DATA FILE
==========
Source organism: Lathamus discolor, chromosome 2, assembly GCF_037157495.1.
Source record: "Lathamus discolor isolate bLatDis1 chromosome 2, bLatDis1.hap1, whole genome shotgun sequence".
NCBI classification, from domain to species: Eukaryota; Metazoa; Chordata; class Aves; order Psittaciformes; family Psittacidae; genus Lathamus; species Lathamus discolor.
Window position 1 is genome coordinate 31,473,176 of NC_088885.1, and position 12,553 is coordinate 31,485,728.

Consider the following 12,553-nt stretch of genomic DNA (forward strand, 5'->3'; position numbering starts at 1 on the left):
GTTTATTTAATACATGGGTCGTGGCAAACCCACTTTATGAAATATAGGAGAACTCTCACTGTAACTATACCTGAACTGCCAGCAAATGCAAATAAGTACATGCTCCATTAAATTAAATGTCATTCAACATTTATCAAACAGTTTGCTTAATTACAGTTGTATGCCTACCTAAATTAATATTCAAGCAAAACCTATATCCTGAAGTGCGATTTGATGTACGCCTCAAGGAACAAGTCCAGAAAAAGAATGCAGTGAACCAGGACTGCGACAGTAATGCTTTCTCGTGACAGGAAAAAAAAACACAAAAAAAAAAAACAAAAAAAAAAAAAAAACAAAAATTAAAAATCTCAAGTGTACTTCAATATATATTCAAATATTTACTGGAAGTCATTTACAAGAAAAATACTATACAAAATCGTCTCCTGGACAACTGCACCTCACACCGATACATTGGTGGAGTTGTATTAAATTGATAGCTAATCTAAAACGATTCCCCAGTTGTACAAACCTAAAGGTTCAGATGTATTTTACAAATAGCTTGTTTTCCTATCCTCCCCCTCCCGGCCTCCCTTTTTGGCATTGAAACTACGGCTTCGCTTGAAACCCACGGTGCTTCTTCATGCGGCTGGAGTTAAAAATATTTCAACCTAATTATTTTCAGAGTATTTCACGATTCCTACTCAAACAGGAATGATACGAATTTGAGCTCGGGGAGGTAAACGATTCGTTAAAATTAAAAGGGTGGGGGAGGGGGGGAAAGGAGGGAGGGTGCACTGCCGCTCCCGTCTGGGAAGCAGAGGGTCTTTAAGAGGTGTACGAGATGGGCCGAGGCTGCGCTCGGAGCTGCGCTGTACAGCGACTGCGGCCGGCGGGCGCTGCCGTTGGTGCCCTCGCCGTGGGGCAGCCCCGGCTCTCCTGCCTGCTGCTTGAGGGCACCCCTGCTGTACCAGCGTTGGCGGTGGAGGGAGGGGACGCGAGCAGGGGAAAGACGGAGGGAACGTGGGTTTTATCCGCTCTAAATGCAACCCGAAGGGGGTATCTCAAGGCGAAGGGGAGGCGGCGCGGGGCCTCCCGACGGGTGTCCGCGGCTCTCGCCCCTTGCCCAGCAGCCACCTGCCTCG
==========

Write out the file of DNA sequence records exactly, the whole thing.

Source organism: Lathamus discolor, chromosome 2, assembly GCF_037157495.1.
Source record: "Lathamus discolor isolate bLatDis1 chromosome 2, bLatDis1.hap1, whole genome shotgun sequence".
NCBI classification, from domain to species: Eukaryota; Metazoa; Chordata; class Aves; order Psittaciformes; family Psittacidae; genus Lathamus; species Lathamus discolor.
Window position 1 is genome coordinate 31,473,176 of NC_088885.1, and position 12,553 is coordinate 31,485,728.

Consider the following 12,553-nt stretch of genomic DNA (forward strand, 5'->3'; position numbering starts at 1 on the left):
GTTTATTTAATACATGGGTCGTGGCAAACCCACTTTATGAAATATAGGAGAACTCTCACTGTAACTATACCTGAACTGCCAGCAAATGCAAATAAGTACATGCTCCATTAAATTAAATGTCATTCAACATTTATCAAACAGTTTGCTTAATTACAGTTGTATGCCTACCTAAATTAATATTCAAGCAAAACCTATATCCTGAAGTGCGATTTGATGTACGCCTCAAGGAACAAGTCCAGAAAAAGAATGCAGTGAACCAGGACTGCGACAGTAATGCTTTCTCGTGACAGGAAAAAAAAACACAAAAAAAAAAAACAAAAAAAAAAAAAAAACAAAAATTAAAAATCTCAAGTGTACTTCAATATATATTCAAATATTTACTGGAAGTCATTTACAAGAAAAATACTATACAAAATCGTCTCCTGGACAACTGCACCTCACACCGATACATTGGTGGAGTTGTATTAAATTGATAGCTAATCTAAAACGATTCCCCAGTTGTACAAACCTAAAGGTTCAGATGTATTTTACAAATAGCTTGTTTTCCTATCCTCCCCCTCCCGGCCTCCCTTTTTGGCATTGAAACTACGGCTTCGCTTGAAACCCACGGTGCTTCTTCATGCGGCTGGAGTTAAAAATATTTCAACCTAATTATTTTCAGAGTATTTCACGATTCCTACTCAAACAGGAATGATACGAATTTGAGCTCGGGGAGGTAAACGATTCGTTAAAATTAAAAGGGTGGGGGAGGGGGGGAAAGGAGGGAGGGTGCACTGCCGCTCCCGTCTGGGAAGCAGAGGGTCTTTAAGAGGTGTACGAGATGGGCCGAGGCTGCGCTCGGAGCTGCGCTGTACAGCGACTGCGGCCGGCGGGCGCTGCCGTTGGTGCCCTCGCCGTGGGGCAGCCCCGGCTCTCCTGCCTGCTGCTTGAGGGCACCCCTGCTGTACCAGCGTTGGCGGTGGAGGGAGGGGACGCGAGCAGGGGAAAGACGGAGGGAACGTGGGTTTTATCCGCTCTAAATGCAACCCGAAGGGGGTATCTCAAGGCGAAGGGGAGGCGGCGCGGGGCCTCCCGACGGGTGTCCGCGGCTCTCGCCCCTTGCCCAGCAGCCACCTGCCTCG